Shanghai-born Canadian filmmaker Johnny Ma says he’d planned to make three films in China before moving on to other things, but the current state of the Chinese industry has “forced his hand” and convinced him to move on early after two. Currently living in Mexico, his next project is actually in TV: a pilot for [...]

  • 'Wonder Woman 1984' Trailer: Gal Gadot

    'Wonder Woman 1984' Trailer: Gal Gadot Returns With Pedro Pascal, Kristen Wiig

    “Wonder Woman 1984” dropped its first trailer on Sunday, with Gal Gadot returning as the titular Amazonian goddess. The film is set, of course, in the 1980s in America, decades after the first film’s events. Kristen Wiig is playing Wonder Woman’s infamous comic-book nemesis Cheetah, while Chris Pine is returning for the sequel. It’s unclear, [...]

  • Over the Sea

    Macao Film Review: 'Over the Sea'

    The beginning is a fairy tale, or a nursery rhyme. A woman nurses her squalling baby in a house by an orchard near the sea. Sunlight slants in through the open windows, the mother hums a lullaby, and then brings her son outside and places him in a cot suspended from the apple-laden branches of [...]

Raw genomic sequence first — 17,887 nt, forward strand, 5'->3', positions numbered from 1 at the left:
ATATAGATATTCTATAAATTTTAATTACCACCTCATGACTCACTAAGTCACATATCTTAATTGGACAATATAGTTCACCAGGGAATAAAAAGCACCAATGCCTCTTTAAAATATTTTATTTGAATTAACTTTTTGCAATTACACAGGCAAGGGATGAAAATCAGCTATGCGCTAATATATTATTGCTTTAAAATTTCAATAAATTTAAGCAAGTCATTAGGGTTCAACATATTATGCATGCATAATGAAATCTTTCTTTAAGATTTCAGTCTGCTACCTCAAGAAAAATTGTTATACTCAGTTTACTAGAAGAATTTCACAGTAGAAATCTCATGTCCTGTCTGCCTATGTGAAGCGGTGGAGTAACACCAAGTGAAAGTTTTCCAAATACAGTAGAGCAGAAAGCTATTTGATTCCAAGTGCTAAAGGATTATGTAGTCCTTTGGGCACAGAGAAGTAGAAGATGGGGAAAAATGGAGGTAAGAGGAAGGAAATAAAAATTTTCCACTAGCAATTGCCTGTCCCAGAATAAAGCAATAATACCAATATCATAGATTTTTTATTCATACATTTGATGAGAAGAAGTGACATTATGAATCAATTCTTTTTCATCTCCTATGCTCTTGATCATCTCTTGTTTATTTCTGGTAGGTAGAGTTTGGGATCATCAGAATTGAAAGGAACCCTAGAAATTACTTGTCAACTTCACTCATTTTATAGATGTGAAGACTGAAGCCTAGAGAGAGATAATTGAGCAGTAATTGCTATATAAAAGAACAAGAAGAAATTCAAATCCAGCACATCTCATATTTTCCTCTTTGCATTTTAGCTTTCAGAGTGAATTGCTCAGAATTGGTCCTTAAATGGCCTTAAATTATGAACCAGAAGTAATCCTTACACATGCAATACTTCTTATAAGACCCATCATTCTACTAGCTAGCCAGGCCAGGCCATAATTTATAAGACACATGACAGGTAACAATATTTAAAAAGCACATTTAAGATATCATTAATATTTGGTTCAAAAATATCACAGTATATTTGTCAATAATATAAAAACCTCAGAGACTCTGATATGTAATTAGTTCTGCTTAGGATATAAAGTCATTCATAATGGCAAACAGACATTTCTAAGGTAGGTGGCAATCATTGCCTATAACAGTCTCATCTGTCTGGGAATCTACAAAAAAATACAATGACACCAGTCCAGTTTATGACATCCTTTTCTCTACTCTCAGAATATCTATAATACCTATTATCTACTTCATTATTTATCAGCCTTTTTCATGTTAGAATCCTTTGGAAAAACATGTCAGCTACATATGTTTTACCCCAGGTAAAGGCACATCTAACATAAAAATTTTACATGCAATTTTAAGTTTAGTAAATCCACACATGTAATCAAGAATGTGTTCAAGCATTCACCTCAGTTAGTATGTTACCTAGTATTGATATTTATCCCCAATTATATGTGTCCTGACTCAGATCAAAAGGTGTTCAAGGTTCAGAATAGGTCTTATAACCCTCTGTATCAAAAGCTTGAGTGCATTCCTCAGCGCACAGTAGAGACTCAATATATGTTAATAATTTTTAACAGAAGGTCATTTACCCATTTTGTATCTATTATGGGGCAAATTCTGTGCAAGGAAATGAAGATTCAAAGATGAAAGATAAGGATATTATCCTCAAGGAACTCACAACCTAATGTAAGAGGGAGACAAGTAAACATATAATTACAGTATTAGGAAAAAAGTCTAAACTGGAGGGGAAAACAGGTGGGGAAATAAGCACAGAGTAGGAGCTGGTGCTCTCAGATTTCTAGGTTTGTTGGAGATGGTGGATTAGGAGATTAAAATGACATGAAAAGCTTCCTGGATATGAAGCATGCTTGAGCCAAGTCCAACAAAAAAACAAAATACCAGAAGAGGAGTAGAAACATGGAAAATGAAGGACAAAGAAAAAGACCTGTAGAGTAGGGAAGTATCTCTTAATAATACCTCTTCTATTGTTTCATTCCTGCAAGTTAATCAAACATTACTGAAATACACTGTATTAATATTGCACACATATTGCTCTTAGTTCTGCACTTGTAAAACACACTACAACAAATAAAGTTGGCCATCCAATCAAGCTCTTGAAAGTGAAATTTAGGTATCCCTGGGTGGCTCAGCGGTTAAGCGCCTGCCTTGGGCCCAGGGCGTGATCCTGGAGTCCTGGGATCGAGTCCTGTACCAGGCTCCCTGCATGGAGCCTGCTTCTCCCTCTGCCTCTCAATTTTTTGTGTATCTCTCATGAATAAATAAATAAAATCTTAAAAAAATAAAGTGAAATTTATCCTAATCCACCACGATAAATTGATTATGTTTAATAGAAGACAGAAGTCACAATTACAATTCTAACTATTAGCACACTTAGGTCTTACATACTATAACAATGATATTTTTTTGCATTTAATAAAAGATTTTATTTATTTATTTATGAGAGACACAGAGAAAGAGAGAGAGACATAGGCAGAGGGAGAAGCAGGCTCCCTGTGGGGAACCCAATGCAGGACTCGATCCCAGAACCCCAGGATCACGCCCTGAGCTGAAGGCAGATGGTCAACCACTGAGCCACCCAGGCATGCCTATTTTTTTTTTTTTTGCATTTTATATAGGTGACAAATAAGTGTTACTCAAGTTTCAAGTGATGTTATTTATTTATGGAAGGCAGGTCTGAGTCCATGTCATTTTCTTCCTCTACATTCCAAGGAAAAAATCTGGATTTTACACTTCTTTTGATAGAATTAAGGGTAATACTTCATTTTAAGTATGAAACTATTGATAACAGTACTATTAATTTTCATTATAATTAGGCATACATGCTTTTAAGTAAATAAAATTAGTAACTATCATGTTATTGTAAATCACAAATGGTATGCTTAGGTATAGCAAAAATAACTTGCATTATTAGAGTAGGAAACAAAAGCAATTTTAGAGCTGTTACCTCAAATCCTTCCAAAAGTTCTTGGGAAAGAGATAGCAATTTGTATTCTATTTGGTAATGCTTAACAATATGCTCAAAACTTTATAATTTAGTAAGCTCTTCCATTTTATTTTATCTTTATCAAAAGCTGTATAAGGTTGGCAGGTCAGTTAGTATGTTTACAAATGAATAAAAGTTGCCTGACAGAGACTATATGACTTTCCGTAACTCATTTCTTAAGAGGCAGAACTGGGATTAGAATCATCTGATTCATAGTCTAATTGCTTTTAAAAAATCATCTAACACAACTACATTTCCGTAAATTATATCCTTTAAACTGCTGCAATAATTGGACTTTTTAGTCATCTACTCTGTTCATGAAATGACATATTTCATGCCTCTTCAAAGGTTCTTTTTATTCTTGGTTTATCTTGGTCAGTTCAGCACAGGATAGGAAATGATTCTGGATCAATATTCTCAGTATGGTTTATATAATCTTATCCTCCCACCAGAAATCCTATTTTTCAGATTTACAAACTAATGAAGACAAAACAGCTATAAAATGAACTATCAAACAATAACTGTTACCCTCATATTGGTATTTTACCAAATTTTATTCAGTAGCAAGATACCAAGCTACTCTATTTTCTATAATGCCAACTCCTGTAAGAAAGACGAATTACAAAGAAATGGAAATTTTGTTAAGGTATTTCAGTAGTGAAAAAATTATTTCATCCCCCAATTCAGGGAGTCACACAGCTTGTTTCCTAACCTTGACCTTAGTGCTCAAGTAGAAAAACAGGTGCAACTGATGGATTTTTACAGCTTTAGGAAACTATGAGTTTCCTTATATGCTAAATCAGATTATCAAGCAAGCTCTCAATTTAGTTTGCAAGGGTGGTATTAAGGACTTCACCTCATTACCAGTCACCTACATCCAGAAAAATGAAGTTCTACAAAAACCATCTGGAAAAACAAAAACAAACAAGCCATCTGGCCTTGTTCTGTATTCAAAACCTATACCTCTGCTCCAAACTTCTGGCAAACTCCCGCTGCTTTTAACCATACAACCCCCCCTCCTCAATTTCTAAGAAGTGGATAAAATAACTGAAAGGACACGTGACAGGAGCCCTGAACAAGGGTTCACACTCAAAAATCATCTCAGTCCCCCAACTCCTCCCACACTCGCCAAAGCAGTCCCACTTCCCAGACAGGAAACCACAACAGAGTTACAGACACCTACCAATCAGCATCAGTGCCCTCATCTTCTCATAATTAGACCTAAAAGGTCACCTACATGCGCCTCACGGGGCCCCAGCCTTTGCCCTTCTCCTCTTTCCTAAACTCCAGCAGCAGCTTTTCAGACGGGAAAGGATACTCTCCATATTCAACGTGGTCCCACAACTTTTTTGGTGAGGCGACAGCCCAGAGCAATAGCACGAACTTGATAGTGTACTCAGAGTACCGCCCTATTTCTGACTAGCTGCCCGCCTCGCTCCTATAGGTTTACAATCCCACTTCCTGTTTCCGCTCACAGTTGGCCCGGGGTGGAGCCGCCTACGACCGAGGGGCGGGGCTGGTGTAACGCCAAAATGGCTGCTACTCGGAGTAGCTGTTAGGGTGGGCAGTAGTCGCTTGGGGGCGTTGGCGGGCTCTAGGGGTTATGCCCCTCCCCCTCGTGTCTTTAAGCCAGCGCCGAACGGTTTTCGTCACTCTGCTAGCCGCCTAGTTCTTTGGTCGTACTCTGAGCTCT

• CCA Film Nominations

    Critics' Choice: 'The Irishman,' 'Once Upon a Time in Hollywood' Lead Movie Nominations

    “The Irishman” has picked up the most film nominations for the 35th annual Critics’ Choice Awards. The Martin Scorsese gangster drama goes into the awards show with 14 noms, including best picture, director, acting ensemble as well as best actor (Robert De Niro) and supporting actor (Al Pacino and Joe Pesci), the Critics’ Choice Association [...]

  • Parasite

    'Parasite' Named Best Film of 2019 by L.A. Film Critics Association

    Hollywood’s hometown critics clearly aren’t afraid of subtitles. Members of the Los Angeles Film Critics Assn. met Sunday to vote on the year’s best cinema accomplishments. South Korean thriller “Parasite” fared the best, taking not only best picture, but also the group’s director prize for Bong Joon Ho and supporting actor for Song Kang Ho. [...]

More From Our Brands

Access exclusive content